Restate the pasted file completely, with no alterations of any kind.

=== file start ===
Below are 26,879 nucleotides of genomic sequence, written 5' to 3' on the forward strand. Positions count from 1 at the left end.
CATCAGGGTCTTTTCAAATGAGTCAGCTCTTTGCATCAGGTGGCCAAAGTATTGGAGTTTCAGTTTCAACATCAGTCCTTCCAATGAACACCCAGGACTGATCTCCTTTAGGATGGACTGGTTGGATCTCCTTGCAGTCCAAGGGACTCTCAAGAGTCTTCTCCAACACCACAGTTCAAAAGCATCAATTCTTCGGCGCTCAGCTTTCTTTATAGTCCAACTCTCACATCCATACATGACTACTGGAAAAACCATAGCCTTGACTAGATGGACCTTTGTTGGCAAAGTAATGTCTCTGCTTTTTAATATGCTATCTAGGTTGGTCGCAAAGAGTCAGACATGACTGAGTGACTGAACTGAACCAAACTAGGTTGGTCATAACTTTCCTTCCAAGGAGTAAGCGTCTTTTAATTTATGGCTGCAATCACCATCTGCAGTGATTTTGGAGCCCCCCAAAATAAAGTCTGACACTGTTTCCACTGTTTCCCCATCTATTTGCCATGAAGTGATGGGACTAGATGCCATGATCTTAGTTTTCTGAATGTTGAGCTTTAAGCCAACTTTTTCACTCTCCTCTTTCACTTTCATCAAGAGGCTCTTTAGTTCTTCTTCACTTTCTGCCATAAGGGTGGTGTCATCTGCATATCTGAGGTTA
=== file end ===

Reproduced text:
Below are 26,879 nucleotides of genomic sequence, written 5' to 3' on the forward strand. Positions count from 1 at the left end.
CATCAGGGTCTTTTCAAATGAGTCAGCTCTTTGCATCAGGTGGCCAAAGTATTGGAGTTTCAGTTTCAACATCAGTCCTTCCAATGAACACCCAGGACTGATCTCCTTTAGGATGGACTGGTTGGATCTCCTTGCAGTCCAAGGGACTCTCAAGAGTCTTCTCCAACACCACAGTTCAAAAGCATCAATTCTTCGGCGCTCAGCTTTCTTTATAGTCCAACTCTCACATCCATACATGACTACTGGAAAAACCATAGCCTTGACTAGATGGACCTTTGTTGGCAAAGTAATGTCTCTGCTTTTTAATATGCTATCTAGGTTGGTCGCAAAGAGTCAGACATGACTGAGTGACTGAACTGAACCAAACTAGGTTGGTCATAACTTTCCTTCCAAGGAGTAAGCGTCTTTTAATTTATGGCTGCAATCACCATCTGCAGTGATTTTGGAGCCCCCCAAAATAAAGTCTGACACTGTTTCCACTGTTTCCCCATCTATTTGCCATGAAGTGATGGGACTAGATGCCATGATCTTAGTTTTCTGAATGTTGAGCTTTAAGCCAACTTTTTCACTCTCCTCTTTCACTTTCATCAAGAGGCTCTTTAGTTCTTCTTCACTTTCTGCCATAAGGGTGGTGTCATCTGCATATCTGAGGTTA